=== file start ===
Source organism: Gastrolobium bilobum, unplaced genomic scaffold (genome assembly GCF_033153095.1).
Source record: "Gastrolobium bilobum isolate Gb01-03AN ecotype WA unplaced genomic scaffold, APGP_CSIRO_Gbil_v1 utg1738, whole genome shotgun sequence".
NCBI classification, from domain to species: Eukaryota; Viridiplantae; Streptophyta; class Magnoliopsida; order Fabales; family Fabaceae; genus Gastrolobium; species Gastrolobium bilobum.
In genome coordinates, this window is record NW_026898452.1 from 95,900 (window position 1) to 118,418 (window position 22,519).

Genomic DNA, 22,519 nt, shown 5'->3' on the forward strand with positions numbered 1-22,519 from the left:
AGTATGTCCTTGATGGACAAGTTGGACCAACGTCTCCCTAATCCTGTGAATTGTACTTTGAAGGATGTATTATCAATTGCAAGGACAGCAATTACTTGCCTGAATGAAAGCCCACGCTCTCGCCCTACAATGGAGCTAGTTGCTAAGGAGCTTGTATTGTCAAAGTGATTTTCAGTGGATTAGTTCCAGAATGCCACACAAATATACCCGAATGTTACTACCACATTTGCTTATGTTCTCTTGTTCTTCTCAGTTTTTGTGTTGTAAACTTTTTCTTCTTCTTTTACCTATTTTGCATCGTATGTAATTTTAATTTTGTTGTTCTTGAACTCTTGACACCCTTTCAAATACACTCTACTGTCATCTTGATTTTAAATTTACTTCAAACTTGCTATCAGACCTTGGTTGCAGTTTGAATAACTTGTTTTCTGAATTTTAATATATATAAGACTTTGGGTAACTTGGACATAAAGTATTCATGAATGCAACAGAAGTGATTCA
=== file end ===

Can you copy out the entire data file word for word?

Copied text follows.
Source organism: Gastrolobium bilobum, unplaced genomic scaffold (genome assembly GCF_033153095.1).
Source record: "Gastrolobium bilobum isolate Gb01-03AN ecotype WA unplaced genomic scaffold, APGP_CSIRO_Gbil_v1 utg1738, whole genome shotgun sequence".
NCBI classification, from domain to species: Eukaryota; Viridiplantae; Streptophyta; class Magnoliopsida; order Fabales; family Fabaceae; genus Gastrolobium; species Gastrolobium bilobum.
In genome coordinates, this window is record NW_026898452.1 from 95,900 (window position 1) to 118,418 (window position 22,519).

Genomic DNA, 22,519 nt, shown 5'->3' on the forward strand with positions numbered 1-22,519 from the left:
AGTATGTCCTTGATGGACAAGTTGGACCAACGTCTCCCTAATCCTGTGAATTGTACTTTGAAGGATGTATTATCAATTGCAAGGACAGCAATTACTTGCCTGAATGAAAGCCCACGCTCTCGCCCTACAATGGAGCTAGTTGCTAAGGAGCTTGTATTGTCAAAGTGATTTTCAGTGGATTAGTTCCAGAATGCCACACAAATATACCCGAATGTTACTACCACATTTGCTTATGTTCTCTTGTTCTTCTCAGTTTTTGTGTTGTAAACTTTTTCTTCTTCTTTTACCTATTTTGCATCGTATGTAATTTTAATTTTGTTGTTCTTGAACTCTTGACACCCTTTCAAATACACTCTACTGTCATCTTGATTTTAAATTTACTTCAAACTTGCTATCAGACCTTGGTTGCAGTTTGAATAACTTGTTTTCTGAATTTTAATATATATAAGACTTTGGGTAACTTGGACATAAAGTATTCATGAATGCAACAGAAGTGATTCA